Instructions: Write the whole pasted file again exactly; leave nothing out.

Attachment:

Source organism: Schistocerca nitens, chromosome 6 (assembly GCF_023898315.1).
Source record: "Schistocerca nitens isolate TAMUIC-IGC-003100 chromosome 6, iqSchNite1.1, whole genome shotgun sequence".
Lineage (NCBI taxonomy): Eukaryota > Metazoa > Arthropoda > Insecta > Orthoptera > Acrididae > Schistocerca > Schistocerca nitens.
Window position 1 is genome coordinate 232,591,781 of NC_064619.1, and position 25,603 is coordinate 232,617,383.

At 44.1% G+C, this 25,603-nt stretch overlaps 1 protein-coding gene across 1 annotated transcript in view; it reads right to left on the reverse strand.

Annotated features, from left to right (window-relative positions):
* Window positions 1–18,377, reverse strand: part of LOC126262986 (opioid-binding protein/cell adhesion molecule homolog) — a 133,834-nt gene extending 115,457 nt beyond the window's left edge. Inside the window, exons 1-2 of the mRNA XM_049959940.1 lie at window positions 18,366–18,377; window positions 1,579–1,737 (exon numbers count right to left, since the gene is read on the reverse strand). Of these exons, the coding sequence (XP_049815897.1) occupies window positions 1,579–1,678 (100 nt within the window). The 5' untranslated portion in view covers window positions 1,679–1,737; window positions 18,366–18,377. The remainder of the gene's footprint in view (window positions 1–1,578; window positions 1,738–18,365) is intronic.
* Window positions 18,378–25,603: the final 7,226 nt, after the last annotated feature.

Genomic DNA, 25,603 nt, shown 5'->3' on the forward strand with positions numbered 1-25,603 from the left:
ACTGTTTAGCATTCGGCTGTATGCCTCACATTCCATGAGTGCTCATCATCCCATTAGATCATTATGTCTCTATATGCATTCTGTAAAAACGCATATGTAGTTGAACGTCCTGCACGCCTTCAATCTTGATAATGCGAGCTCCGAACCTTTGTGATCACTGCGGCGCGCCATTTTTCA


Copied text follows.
Source organism: Schistocerca nitens, chromosome 6 (assembly GCF_023898315.1).
Source record: "Schistocerca nitens isolate TAMUIC-IGC-003100 chromosome 6, iqSchNite1.1, whole genome shotgun sequence".
Lineage (NCBI taxonomy): Eukaryota > Metazoa > Arthropoda > Insecta > Orthoptera > Acrididae > Schistocerca > Schistocerca nitens.
Window position 1 is genome coordinate 232,591,781 of NC_064619.1, and position 25,603 is coordinate 232,617,383.

At 44.1% G+C, this 25,603-nt stretch overlaps 1 protein-coding gene across 1 annotated transcript in view; it reads right to left on the reverse strand.

Annotated features, from left to right (window-relative positions):
* Window positions 1–18,377, reverse strand: part of LOC126262986 (opioid-binding protein/cell adhesion molecule homolog) — a 133,834-nt gene extending 115,457 nt beyond the window's left edge. Inside the window, exons 1-2 of the mRNA XM_049959940.1 lie at window positions 18,366–18,377; window positions 1,579–1,737 (exon numbers count right to left, since the gene is read on the reverse strand). Of these exons, the coding sequence (XP_049815897.1) occupies window positions 1,579–1,678 (100 nt within the window). The 5' untranslated portion in view covers window positions 1,679–1,737; window positions 18,366–18,377. The remainder of the gene's footprint in view (window positions 1–1,578; window positions 1,738–18,365) is intronic.
* Window positions 18,378–25,603: the final 7,226 nt, after the last annotated feature.

Genomic DNA, 25,603 nt, shown 5'->3' on the forward strand with positions numbered 1-25,603 from the left:
ACTGTTTAGCATTCGGCTGTATGCCTCACATTCCATGAGTGCTCATCATCCCATTAGATCATTATGTCTCTATATGCATTCTGTAAAAACGCATATGTAGTTGAACGTCCTGCACGCCTTCAATCTTGATAATGCGAGCTCCGAACCTTTGTGATCACTGCGGCGCGCCATTTTTCA